Rev. Lindsay said she is constantly connecting her own personal experiences at South Campus with the opportunities for future generations to build their own memories at North.

“On Christmas Eve, when standing at the back of South Campus Sanctuary, I can look over and see the same pew where I sat with my mother in church,” Rev. Lindsay said. “That’s what makes a place sacred.”

“I can see in my mind’s eye the stories being remembered 25 years from now; a continuing story of families and our church. The North Campus Sanctuary will be a place that feels like home.”


Watch Our Video from the January 12, 2014 South Campus Forum




Cydney Philbin, left, Capital Projects Committee liaison to the South Campus Design Committee, and Owner’s Representative Nan Weir share a light moment as Cydney defines the acronymns used for various committees connected to the Capital Projects.

1320 Poised to Serve ‘Far Into The Future’

Story and Photos By Michael Barber, February 1, 2014 – firstnews Monthly

The passion surrounding South Campus, connected with a concern that it may close as a proposed North Campus Sanctuary takes shape, prompted the issuance of a strong statement that might well have been penned by songwriter Ira Gershwin; Our love is here to stay.

The South Campus Design Committee (SCDC) hosted a Community Forum on January 12, bringing nearly 100 congregants to place of understanding. South Campus is valuable, viable and essential to the future ministries of First Community Church and Our 20/20 Vision.

Following remarks from Senior Minister Richard Wing and Governing Board Chair Jason Barger and Capital Projects Committee Chair Paul Anderson, representatives of the SCDC provided statements.

Mary Ann Kraus, a church member since 1967, reported that the growth and redevelopment of Grandview puts 1320 Cambridge Boulevard in perfect position. “We are just where we want to be for the next 50 years,” she said.

Pam Jameson, Director of Facilities Ministry, acknowledged the efforts of those instrumental in breaking ground more than 100 years ago. “Our church, this beautiful building was built to last, to withstand time,” Pam said. “We are here now today because previous generations had the desire and the fortitude to assure we would continue our message of love and acceptance.”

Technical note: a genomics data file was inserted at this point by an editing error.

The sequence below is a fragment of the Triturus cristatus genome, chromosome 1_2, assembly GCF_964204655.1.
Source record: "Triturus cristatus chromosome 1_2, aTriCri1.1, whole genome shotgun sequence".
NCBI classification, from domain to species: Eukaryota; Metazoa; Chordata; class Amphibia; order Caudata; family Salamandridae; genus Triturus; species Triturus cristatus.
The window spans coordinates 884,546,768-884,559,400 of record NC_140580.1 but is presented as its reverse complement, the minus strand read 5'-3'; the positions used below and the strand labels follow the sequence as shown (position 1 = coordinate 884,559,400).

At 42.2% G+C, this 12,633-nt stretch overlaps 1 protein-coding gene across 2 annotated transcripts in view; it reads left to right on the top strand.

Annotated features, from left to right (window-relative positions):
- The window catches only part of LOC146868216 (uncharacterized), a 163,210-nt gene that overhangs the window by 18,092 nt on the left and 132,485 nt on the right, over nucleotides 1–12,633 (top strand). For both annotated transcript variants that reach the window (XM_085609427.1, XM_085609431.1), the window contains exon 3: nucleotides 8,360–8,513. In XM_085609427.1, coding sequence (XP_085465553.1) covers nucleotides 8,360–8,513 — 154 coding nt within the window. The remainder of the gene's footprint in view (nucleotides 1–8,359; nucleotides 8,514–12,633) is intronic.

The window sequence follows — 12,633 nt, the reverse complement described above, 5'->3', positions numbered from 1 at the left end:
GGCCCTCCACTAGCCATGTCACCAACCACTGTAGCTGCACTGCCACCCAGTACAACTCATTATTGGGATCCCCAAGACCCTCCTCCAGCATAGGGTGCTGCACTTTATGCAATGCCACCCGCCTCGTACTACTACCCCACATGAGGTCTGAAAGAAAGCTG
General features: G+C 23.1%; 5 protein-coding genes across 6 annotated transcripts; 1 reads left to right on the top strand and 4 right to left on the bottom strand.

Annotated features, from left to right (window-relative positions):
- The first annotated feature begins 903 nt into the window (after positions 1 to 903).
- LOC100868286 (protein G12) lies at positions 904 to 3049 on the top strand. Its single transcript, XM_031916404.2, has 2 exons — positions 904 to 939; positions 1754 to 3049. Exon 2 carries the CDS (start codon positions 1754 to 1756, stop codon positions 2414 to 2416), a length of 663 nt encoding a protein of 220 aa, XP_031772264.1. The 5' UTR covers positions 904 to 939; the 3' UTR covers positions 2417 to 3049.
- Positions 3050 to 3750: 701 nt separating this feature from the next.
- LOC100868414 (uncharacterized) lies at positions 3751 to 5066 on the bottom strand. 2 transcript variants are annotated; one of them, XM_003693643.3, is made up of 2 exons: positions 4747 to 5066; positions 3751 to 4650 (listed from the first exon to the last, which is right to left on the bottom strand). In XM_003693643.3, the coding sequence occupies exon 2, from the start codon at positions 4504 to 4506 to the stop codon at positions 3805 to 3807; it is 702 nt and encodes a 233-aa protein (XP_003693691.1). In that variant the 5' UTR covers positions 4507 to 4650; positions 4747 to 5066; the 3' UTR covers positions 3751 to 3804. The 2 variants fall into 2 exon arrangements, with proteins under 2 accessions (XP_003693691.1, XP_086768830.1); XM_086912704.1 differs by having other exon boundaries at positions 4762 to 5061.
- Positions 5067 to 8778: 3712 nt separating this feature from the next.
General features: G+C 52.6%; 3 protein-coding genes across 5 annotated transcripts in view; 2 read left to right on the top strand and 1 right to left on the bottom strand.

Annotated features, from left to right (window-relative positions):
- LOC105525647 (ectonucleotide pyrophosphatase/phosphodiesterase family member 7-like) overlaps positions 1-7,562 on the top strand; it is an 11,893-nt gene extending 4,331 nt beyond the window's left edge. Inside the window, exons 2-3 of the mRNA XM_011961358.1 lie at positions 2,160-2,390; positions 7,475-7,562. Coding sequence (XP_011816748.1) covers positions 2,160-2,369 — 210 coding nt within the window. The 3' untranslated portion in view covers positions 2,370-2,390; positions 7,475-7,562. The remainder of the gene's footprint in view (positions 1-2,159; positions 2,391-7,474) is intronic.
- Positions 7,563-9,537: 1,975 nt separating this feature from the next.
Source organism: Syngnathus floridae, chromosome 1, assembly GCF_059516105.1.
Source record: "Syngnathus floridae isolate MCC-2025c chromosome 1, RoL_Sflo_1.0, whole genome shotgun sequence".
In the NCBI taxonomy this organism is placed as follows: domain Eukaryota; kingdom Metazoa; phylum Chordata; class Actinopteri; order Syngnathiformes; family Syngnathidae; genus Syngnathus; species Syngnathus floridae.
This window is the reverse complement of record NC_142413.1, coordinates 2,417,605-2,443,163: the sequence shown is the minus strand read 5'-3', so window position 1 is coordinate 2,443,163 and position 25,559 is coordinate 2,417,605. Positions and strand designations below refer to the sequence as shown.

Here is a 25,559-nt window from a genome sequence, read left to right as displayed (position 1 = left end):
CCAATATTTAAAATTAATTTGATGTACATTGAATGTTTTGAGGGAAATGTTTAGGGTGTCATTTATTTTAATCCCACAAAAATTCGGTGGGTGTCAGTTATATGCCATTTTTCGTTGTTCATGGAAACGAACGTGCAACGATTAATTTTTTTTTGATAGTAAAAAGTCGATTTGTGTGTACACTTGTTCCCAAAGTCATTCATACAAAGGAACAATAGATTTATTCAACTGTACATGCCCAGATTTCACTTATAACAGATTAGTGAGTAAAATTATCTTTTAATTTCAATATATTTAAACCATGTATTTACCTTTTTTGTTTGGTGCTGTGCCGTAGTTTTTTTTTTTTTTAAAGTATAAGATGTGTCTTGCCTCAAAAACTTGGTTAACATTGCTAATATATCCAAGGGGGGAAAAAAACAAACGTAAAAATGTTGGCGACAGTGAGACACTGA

Donice Wooster, Director of Early Childhood Ministry, crafted a day in the life of 1320, which begins at 6 am on any given weekday and includes everything from memorial services and meetings to neighborhood joggers stopping in for a drink of water.

“It is a holy buzz of activity throughout the week,” Donice said. “We are stewards of all that happens here and of it having a home now and in the future.

Nan Weir, Owner’s Representative for the Capital Projects effort that is inclusive of building a North Campus Sanctuary and improvements to South Campus and Camp Akita , has partnered with the SCDC to assess the needs of the property and to connect 1320 with the overall Vision.

“The church is working with Phillip Markwood Architects to design the North Campus Sanctuary,” Nan said. “We decided we would also work with the firm to look at South Campus. We are one church in multiple locations. We feel there needs to be integration in the planning.”

As one might expect, there are many needs associated with structure built more than a century ago.

“We have a lot of questions before us,” Nan said. “Over the next 4-6 weeks, the architects and the SCDC will explore some of the big ideas and develop preliminary concepts for the Master Plan. We’re planning to come back in early March with another forum, make refinements, and wrapping up the master planning stage by the end of April.”

Questions from the congregants were acknowledged, including one asked by church member Sandy Fenning regarding the church’s financial capability to make the needed improvements.

“We have great capability in this church,” replied Bruce Pontious, Stewardship and Development Consultant. “We’ve seen it time and time again. This church has always been up to the challenge, inspired by possibilities.”